Fredrickson, B. L. (2003). The value of positive emotions. American Scientist, 91(4), 330-335. doi:10.1511/2003.4.330

 

Fredrickson, B. L., & Cohn, M. A. (2008). Positive emotions. In M. Lewis, J. M. Haviland-Jones & L. F. Barrett (Eds.), Handbook of emotions (pp. 777–796). New York, NY: Guilford Press.

 

Golonka, E. M., Bowles, A. R., Franck, V. M., Richardson, D. L., & Freynik, S. (2014). Technologies for foreign language learning: A review of technology types and their effectiveness. Computer Assisted Language Learning, 27(1), 70-105. doi:10.1080/09588221.2012.700315

 

Guz, E., & Tetiurka, M. (2016). Positive emotions and learner engagement: Insights from an early FL classroom. In D. Gabryś-Barker & D. Gałajda (Eds.), Positive psychology perspectives on foreign language learning and teaching (pp. 133-153). New York, NY: Springer.

 

Hadley, G. (2017). Grounded theory in applied linguistics research: A practical guide. New York, NY: Routledge.

 

Ibrahim, Z. (2016). Affect in directed motivational currents: Postive emotionality in long-term L2 engagement. In P. D. MacIntyre, T. Gregersen, & S. Mercer (Eds.), Positive psychology in SLA (pp. 258-281). Bristol, UK: Multilingual Matters.

 

Karabulut, A., LeVelle, K., Li, J., & Suvorov, R. (2012). Technology for French learning: A mismatch between expectations and reality. CALICO Journal, 29(2), 1-34. doi:10.11139/cj.29.2.341-366

 

Lake, J. (2016). Accentuate the positive: Conceptual and empirical development of the positive L2 self and its relationship to L2 proficiency. In P. D. MacIntyre, T. Gregersen & S. Mercer (Eds.), Positive psychology in SLA. Bristol, UK: Multilingual Matters.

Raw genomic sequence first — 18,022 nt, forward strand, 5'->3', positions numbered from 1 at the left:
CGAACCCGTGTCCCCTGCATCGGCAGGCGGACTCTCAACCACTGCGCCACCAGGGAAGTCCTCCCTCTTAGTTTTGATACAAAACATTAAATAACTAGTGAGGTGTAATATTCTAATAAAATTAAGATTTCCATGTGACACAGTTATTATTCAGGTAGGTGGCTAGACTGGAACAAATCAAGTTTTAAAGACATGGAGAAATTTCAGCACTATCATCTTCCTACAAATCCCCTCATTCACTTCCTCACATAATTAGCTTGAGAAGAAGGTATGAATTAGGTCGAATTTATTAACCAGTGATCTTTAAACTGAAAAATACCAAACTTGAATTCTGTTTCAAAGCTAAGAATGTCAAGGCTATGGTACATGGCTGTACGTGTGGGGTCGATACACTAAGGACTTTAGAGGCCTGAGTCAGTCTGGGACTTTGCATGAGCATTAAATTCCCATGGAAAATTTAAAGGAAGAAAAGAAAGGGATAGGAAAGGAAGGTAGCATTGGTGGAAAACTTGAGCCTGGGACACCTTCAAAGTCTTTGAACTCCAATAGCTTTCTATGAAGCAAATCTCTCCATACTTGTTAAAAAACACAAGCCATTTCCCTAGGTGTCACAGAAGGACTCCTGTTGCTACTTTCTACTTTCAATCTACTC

Larmer, J. (2015, April 21). Gold Standard PBL: Essential project design elements. PBLworks.org https://www.pblworks.org/blog/gold-standard-pbl-essential-project-design-elements

 

Lee, I. (2002). Project work made easy in the English classroom. Canadian Modern Language Review, 59(2), 282-90. doi:10.3138/cmlr.59.2.282

 

Liu, C.-C., Wang, P.-C., & Tai, S.-J. D. (2016). An analysis of student engagement patterns in language learning facilitated by Web 2.0 technologies. ReCALL, 28(2), 104-122. doi:10.1017/s095834401600001x

 

MacIntyre, P. D., & Gregersen, T. (2012). Emotions that facilitate language learning: The positive-broadening power of the imagination. Studies in Second Language Learning and Teaching, 2(2), 193-213. doi:10.14746/ssllt.2012.2.2.4

 

MacIntyre, P. D., & Mercer, S. (2014). Introducing positive psychology to SLA. Studies in Second Language Learning and Teaching, 4(2), 153-172. doi:10.14746/ssllt.2014.4.2.2